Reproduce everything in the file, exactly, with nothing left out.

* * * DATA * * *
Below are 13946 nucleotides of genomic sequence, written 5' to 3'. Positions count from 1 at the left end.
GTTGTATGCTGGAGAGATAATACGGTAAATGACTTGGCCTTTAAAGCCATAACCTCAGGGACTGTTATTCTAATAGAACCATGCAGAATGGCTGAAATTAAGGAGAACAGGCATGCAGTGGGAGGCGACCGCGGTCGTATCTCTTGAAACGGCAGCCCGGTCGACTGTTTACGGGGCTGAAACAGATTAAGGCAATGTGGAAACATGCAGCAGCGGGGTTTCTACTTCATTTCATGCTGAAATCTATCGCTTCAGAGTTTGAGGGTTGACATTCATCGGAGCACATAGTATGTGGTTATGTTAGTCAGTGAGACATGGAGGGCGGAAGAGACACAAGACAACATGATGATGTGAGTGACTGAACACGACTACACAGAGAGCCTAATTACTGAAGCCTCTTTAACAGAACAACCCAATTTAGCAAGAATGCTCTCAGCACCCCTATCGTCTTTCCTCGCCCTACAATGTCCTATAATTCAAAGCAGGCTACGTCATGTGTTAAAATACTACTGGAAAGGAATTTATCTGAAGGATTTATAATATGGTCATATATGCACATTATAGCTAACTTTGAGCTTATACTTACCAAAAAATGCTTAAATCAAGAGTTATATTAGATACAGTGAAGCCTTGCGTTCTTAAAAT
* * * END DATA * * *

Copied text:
Below are 13946 nucleotides of genomic sequence, written 5' to 3'. Positions count from 1 at the left end.
GTTGTATGCTGGAGAGATAATACGGTAAATGACTTGGCCTTTAAAGCCATAACCTCAGGGACTGTTATTCTAATAGAACCATGCAGAATGGCTGAAATTAAGGAGAACAGGCATGCAGTGGGAGGCGACCGCGGTCGTATCTCTTGAAACGGCAGCCCGGTCGACTGTTTACGGGGCTGAAACAGATTAAGGCAATGTGGAAACATGCAGCAGCGGGGTTTCTACTTCATTTCATGCTGAAATCTATCGCTTCAGAGTTTGAGGGTTGACATTCATCGGAGCACATAGTATGTGGTTATGTTAGTCAGTGAGACATGGAGGGCGGAAGAGACACAAGACAACATGATGATGTGAGTGACTGAACACGACTACACAGAGAGCCTAATTACTGAAGCCTCTTTAACAGAACAACCCAATTTAGCAAGAATGCTCTCAGCACCCCTATCGTCTTTCCTCGCCCTACAATGTCCTATAATTCAAAGCAGGCTACGTCATGTGTTAAAATACTACTGGAAAGGAATTTATCTGAAGGATTTATAATATGGTCATATATGCACATTATAGCTAACTTTGAGCTTATACTTACCAAAAAATGCTTAAATCAAGAGTTATATTAGATACAGTGAAGCCTTGCGTTCTTAAAAT